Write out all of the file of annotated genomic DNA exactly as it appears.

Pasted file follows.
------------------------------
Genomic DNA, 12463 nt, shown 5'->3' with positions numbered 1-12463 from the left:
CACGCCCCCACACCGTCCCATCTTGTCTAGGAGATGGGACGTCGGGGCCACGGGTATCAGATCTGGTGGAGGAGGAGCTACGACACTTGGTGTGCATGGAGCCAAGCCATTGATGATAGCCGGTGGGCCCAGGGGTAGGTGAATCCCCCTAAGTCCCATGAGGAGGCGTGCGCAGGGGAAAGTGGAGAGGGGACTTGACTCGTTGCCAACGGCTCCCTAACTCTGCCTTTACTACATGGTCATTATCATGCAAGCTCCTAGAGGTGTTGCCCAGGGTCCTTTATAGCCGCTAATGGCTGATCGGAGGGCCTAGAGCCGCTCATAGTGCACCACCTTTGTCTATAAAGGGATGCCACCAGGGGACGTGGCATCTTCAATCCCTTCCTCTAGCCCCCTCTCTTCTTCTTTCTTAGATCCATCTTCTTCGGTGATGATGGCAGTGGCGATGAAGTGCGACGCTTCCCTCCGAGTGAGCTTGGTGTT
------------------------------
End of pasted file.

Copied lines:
Genomic DNA, 12463 nt, shown 5'->3' with positions numbered 1-12463 from the left:
CACGCCCCCACACCGTCCCATCTTGTCTAGGAGATGGGACGTCGGGGCCACGGGTATCAGATCTGGTGGAGGAGGAGCTACGACACTTGGTGTGCATGGAGCCAAGCCATTGATGATAGCCGGTGGGCCCAGGGGTAGGTGAATCCCCCTAAGTCCCATGAGGAGGCGTGCGCAGGGGAAAGTGGAGAGGGGACTTGACTCGTTGCCAACGGCTCCCTAACTCTGCCTTTACTACATGGTCATTATCATGCAAGCTCCTAGAGGTGTTGCCCAGGGTCCTTTATAGCCGCTAATGGCTGATCGGAGGGCCTAGAGCCGCTCATAGTGCACCACCTTTGTCTATAAAGGGATGCCACCAGGGGACGTGGCATCTTCAATCCCTTCCTCTAGCCCCCTCTCTTCTTCTTTCTTAGATCCATCTTCTTCGGTGATGATGGCAGTGGCGATGAAGTGCGACGCTTCCCTCCGAGTGAGCTTGGTGTT